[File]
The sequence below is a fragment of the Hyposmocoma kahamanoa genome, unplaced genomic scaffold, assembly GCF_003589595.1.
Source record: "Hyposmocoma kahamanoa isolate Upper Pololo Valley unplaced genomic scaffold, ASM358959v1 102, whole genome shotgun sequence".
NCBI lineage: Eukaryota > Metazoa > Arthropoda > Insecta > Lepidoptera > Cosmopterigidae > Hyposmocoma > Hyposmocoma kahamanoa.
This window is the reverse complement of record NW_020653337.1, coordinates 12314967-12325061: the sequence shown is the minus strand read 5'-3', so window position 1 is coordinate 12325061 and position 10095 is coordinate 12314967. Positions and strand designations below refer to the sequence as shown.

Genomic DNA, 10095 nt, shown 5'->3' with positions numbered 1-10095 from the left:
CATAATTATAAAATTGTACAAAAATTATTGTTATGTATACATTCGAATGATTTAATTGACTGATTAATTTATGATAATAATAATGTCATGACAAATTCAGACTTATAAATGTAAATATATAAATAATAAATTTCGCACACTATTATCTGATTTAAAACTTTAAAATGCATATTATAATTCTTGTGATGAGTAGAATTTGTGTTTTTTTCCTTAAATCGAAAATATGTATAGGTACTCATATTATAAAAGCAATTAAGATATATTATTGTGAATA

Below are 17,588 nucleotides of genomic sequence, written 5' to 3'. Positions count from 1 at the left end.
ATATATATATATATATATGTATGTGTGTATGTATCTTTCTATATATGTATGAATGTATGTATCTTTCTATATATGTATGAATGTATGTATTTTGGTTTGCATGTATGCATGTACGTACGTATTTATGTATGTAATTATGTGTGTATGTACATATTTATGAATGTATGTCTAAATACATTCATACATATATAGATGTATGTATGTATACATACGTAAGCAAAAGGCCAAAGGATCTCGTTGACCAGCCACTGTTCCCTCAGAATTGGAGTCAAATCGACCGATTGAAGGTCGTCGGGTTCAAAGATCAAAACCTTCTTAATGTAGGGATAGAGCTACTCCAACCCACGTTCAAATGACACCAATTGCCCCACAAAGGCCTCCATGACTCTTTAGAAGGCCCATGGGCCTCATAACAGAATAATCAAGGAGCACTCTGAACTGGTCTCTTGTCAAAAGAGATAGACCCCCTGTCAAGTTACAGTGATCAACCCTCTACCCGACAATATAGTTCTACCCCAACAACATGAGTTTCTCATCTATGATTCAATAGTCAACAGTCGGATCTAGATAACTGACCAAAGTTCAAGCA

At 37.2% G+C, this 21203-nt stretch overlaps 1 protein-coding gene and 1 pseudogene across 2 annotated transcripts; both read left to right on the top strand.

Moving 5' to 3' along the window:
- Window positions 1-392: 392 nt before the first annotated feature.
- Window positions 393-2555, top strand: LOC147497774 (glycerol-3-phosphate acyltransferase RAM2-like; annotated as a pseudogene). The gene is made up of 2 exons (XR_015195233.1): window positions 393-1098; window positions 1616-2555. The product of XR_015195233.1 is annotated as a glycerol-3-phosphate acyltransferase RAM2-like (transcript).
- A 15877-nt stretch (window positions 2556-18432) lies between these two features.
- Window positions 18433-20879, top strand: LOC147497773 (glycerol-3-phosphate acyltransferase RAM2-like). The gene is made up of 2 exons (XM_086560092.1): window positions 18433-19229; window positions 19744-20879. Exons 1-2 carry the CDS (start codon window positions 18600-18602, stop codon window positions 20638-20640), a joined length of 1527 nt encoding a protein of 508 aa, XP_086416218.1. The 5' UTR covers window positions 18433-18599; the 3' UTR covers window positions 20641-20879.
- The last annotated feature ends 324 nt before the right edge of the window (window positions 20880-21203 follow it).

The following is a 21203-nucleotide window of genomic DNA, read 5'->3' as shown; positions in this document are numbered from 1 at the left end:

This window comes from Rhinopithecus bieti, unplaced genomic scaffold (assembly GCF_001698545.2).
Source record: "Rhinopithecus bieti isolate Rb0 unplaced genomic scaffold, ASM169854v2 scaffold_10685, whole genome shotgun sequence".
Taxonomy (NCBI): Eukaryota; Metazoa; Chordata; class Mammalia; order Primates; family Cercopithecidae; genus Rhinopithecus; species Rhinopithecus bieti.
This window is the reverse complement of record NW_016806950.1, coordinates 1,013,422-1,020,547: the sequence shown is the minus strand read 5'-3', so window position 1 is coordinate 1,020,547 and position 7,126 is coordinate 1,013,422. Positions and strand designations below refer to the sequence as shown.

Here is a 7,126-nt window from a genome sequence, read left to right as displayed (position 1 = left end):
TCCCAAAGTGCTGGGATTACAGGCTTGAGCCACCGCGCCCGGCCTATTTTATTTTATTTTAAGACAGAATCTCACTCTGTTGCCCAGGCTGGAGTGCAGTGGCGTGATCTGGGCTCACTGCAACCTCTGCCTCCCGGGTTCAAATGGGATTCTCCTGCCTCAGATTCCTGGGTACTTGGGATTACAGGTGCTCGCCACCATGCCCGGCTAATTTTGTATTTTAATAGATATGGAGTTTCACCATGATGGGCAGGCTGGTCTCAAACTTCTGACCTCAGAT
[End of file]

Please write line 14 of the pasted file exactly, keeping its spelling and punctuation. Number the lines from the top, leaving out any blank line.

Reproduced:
- Window positions 18433-20879, top strand: LOC147497773 (glycerol-3-phosphate acyltransferase RAM2-like). The gene is made up of 2 exons (XM_086560092.1): window positions 18433-19229; window positions 19744-20879. Exons 1-2 carry the CDS (start codon window positions 18600-18602, stop codon window positions 20638-20640), a joined length of 1527 nt encoding a protein of 508 aa, XP_086416218.1. The 5' UTR covers window positions 18433-18599; the 3' UTR covers window positions 20641-20879.